Pick Six By:

Gene Peterson

Repertoire and Resources Chair for TTTB Choirs
Bethel University


Exultate Justi in Domino

Brant Adams

Santa Barbara Music Publishing SBMP 173

TTBB with piano accompaniment
Also available in SATB and SA

From full voiced to light lilting rhythmic to lyric legato singing, this setting of the familiar Latin sacred text will afford many opportunities to teach different aspects of vocalism. There are also opportunities to teach the concept of terraced dynamics through a number of musical sequences. This piece will be worth the work from both performance and educational perspectives.

Blow Ye the Trumpet

Kirke Mechem

G. Shirmer, Inc. HL 50481534

TTBB with piano accompaniment

Taken from Kirke Mechem’s Opera, John Brown, this powerful text. Read what Mr.

Mechem says:

Blow Ye The Trumpet," from my opera John Brown, was the name of Brown’s favorite hymn. A number of different hymn tunes and verses have this same title; as I have been unable to discover which version Brown knew, I have chosen the text I found most beautiful and appropriate – indeed, prophetic – for his life and death. It seems to prophesy both the day of jubilee and the martyr’s death which Brown knew would hasten the destruction of slavery. None of the existing hymn tunes seemed to me to do justice to these words, however, so I gave them a new melody in the style of early American folk music.

Masterfully composed, this text and setting will give students the chance to perform music from an American composer’s opera and also give the teacher an opportunity to talk about opera in the US, and the history of slavery.

Journeyman’s Song

Braeden Ayres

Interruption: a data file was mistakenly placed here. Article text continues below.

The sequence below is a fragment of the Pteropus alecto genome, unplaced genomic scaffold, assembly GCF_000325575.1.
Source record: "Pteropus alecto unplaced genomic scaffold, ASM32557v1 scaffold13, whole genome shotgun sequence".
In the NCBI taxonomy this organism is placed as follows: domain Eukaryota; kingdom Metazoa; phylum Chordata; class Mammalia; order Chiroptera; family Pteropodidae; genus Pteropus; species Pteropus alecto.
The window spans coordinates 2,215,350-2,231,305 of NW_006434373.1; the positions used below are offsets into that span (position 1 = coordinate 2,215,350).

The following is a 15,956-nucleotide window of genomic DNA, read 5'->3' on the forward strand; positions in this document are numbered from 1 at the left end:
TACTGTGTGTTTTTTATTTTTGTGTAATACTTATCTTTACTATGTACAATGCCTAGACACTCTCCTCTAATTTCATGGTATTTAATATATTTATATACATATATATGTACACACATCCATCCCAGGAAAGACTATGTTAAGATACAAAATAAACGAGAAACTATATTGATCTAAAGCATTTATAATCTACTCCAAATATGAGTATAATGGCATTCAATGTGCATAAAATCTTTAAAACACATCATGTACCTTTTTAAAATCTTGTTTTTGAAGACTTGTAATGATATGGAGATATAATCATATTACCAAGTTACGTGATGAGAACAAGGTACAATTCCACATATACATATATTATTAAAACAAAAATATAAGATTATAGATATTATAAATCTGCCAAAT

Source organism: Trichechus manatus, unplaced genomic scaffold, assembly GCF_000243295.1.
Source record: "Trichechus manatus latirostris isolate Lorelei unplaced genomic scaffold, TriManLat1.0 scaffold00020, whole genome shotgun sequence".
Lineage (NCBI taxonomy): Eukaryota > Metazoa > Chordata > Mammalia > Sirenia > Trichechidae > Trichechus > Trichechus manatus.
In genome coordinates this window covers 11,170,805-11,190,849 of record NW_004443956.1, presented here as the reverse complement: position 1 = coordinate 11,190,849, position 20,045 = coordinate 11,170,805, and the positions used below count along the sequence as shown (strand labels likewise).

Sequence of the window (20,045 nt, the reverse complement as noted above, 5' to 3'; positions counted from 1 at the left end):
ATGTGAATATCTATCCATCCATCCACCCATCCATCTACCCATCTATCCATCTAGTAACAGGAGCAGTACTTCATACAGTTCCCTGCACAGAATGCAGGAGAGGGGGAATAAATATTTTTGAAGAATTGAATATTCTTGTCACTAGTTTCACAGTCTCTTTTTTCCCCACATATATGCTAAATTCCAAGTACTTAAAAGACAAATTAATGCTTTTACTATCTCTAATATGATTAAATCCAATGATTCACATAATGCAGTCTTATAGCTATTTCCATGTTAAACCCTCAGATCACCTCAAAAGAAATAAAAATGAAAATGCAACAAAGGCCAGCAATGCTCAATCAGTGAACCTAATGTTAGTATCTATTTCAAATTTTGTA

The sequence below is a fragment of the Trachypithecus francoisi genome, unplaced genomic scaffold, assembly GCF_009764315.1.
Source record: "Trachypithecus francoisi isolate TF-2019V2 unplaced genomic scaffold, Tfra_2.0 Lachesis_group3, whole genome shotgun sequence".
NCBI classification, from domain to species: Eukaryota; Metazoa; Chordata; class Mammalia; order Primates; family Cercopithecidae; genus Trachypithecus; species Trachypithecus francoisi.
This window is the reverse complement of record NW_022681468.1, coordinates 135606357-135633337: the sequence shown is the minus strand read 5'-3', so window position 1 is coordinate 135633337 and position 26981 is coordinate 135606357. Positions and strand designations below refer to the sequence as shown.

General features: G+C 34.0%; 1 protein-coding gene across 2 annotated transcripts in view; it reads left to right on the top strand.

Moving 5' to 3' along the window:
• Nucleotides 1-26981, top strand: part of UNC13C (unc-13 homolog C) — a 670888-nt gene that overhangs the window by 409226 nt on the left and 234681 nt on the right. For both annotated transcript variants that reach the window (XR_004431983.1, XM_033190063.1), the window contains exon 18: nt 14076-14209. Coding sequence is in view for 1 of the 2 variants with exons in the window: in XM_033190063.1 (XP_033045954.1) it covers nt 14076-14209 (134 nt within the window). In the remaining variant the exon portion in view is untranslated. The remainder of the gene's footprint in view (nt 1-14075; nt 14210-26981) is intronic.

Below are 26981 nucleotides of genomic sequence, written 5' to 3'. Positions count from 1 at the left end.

Three-Part men’s voices with piano accompaniment

This song of encouragement empowers young men through the hardships of life, but also challenges them to overcome and become the best version of who they are. It is structured as a pop ballad with a minimalistic accompaniment that supports the voices. There are optional voicings that may be appropriate for the unchanged male voices in more advanced middle school choirs. The chorus comes to a wonderful crescendo musically and textually:

I will cross the mountains capped with snowfall, I will fight through the river’s rage, undeterred by the hottest desert, I’ll continue, turn the page.

Alleluia Incantation

Andrew Miller

Santa Barbara Music Publishing SBMP 1191


This particular setting of the “Alleluia Amen” gives the teacher the opportunity to teach chant and music without a sense of barline — that the syllabic emphasis actually gives us meter and musical direction. I would suggest that the teacher also introduce the Liber Usualis and basic concepts of neumes. This piece could be performed with just men as if they were monks chanting or could be done with any voicing. Furthermore, the open fifth can teach about different tunings and to get a little more ring to use a slightly wider fifth than the equal temperament of the piano.


Bruce Sled

Cypress Choral Music

TTBB unaccompanied
Also available in SATB

This nonsense-text piece utilizes cyclical repetition to create a groove, and rhythmically is fun for every chorus that sings it. The syncopation can be utilized to teach the idea of upward intention and internal rhythms. Having the choir sing in a circle will give every voice part the opportunity to hear how the motives move around, and allows for teaching a basic understanding (in a fun way) of counterpoint.

Pirate Song

Tim Y. Jones

Alliance Music Publications AMP 0760

TTBB with piano accompaniment

This is a very fun piece that both singers and audiences will love. A perfect change for guys to move around a little and get their imaginations going. If your chorus resists finding the physicality in signing, you may want to use a song like this and teach movement that mimics the musical quality in which you would like them to sing. The bottom line is to have fun with this piece, but use it for your educational intentions!